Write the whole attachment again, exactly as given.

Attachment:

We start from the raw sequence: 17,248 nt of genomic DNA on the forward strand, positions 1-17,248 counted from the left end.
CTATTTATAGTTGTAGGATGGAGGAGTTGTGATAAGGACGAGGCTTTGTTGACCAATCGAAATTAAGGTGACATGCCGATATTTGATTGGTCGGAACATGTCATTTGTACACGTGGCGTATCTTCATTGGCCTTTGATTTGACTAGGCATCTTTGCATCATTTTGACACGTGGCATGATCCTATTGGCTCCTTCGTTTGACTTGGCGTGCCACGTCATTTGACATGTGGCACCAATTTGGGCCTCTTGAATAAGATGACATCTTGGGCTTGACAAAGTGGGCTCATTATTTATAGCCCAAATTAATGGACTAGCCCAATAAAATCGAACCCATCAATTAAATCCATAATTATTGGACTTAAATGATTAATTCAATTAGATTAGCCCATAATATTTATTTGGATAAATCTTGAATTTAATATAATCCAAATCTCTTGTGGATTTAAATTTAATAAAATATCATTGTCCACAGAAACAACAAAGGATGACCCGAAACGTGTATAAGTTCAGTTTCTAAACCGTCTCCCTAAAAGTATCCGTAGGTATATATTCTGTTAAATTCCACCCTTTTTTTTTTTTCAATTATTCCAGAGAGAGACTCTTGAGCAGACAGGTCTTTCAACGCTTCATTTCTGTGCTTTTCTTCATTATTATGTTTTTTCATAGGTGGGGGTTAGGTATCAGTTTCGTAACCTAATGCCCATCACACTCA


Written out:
We start from the raw sequence: 17,248 nt of genomic DNA on the forward strand, positions 1-17,248 counted from the left end.
CTATTTATAGTTGTAGGATGGAGGAGTTGTGATAAGGACGAGGCTTTGTTGACCAATCGAAATTAAGGTGACATGCCGATATTTGATTGGTCGGAACATGTCATTTGTACACGTGGCGTATCTTCATTGGCCTTTGATTTGACTAGGCATCTTTGCATCATTTTGACACGTGGCATGATCCTATTGGCTCCTTCGTTTGACTTGGCGTGCCACGTCATTTGACATGTGGCACCAATTTGGGCCTCTTGAATAAGATGACATCTTGGGCTTGACAAAGTGGGCTCATTATTTATAGCCCAAATTAATGGACTAGCCCAATAAAATCGAACCCATCAATTAAATCCATAATTATTGGACTTAAATGATTAATTCAATTAGATTAGCCCATAATATTTATTTGGATAAATCTTGAATTTAATATAATCCAAATCTCTTGTGGATTTAAATTTAATAAAATATCATTGTCCACAGAAACAACAAAGGATGACCCGAAACGTGTATAAGTTCAGTTTCTAAACCGTCTCCCTAAAAGTATCCGTAGGTATATATTCTGTTAAATTCCACCCTTTTTTTTTTTTCAATTATTCCAGAGAGAGACTCTTGAGCAGACAGGTCTTTCAACGCTTCATTTCTGTGCTTTTCTTCATTATTATGTTTTTTCATAGGTGGGGGTTAGGTATCAGTTTCGTAACCTAATGCCCATCACACTCA